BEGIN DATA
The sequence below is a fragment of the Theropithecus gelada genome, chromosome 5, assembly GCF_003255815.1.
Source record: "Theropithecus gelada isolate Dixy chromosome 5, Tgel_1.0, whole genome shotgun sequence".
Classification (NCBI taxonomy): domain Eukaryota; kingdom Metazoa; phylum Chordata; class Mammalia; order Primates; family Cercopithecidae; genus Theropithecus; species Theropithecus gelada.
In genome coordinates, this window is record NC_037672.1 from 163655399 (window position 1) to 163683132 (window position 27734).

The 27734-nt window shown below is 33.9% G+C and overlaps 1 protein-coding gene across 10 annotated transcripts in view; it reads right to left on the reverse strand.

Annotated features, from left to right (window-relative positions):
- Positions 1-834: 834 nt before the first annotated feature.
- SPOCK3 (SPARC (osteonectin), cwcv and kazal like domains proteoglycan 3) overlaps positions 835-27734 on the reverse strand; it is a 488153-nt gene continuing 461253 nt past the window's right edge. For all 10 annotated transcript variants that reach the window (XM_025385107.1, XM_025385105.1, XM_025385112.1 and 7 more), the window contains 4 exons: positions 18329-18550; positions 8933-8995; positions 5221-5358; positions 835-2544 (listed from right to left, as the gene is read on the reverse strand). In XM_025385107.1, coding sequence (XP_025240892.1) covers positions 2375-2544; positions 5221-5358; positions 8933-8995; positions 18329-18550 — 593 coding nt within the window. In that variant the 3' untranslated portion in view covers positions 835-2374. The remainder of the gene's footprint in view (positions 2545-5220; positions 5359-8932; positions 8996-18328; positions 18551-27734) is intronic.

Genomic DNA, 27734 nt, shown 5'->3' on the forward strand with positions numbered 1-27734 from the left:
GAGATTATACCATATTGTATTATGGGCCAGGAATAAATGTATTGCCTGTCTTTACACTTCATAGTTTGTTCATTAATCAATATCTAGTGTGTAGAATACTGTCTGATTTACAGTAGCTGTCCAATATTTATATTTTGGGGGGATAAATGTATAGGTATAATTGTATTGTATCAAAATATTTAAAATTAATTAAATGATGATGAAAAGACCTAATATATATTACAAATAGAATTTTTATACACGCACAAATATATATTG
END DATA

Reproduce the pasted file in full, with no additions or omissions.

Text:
The sequence below is a fragment of the Theropithecus gelada genome, chromosome 5, assembly GCF_003255815.1.
Source record: "Theropithecus gelada isolate Dixy chromosome 5, Tgel_1.0, whole genome shotgun sequence".
Classification (NCBI taxonomy): domain Eukaryota; kingdom Metazoa; phylum Chordata; class Mammalia; order Primates; family Cercopithecidae; genus Theropithecus; species Theropithecus gelada.
In genome coordinates, this window is record NC_037672.1 from 163655399 (window position 1) to 163683132 (window position 27734).

The 27734-nt window shown below is 33.9% G+C and overlaps 1 protein-coding gene across 10 annotated transcripts in view; it reads right to left on the reverse strand.

Annotated features, from left to right (window-relative positions):
- Positions 1-834: 834 nt before the first annotated feature.
- SPOCK3 (SPARC (osteonectin), cwcv and kazal like domains proteoglycan 3) overlaps positions 835-27734 on the reverse strand; it is a 488153-nt gene continuing 461253 nt past the window's right edge. For all 10 annotated transcript variants that reach the window (XM_025385107.1, XM_025385105.1, XM_025385112.1 and 7 more), the window contains 4 exons: positions 18329-18550; positions 8933-8995; positions 5221-5358; positions 835-2544 (listed from right to left, as the gene is read on the reverse strand). In XM_025385107.1, coding sequence (XP_025240892.1) covers positions 2375-2544; positions 5221-5358; positions 8933-8995; positions 18329-18550 — 593 coding nt within the window. In that variant the 3' untranslated portion in view covers positions 835-2374. The remainder of the gene's footprint in view (positions 2545-5220; positions 5359-8932; positions 8996-18328; positions 18551-27734) is intronic.

Genomic DNA, 27734 nt, shown 5'->3' on the forward strand with positions numbered 1-27734 from the left:
GAGATTATACCATATTGTATTATGGGCCAGGAATAAATGTATTGCCTGTCTTTACACTTCATAGTTTGTTCATTAATCAATATCTAGTGTGTAGAATACTGTCTGATTTACAGTAGCTGTCCAATATTTATATTTTGGGGGGATAAATGTATAGGTATAATTGTATTGTATCAAAATATTTAAAATTAATTAAATGATGATGAAAAGACCTAATATATATTACAAATAGAATTTTTATACACGCACAAATATATATTG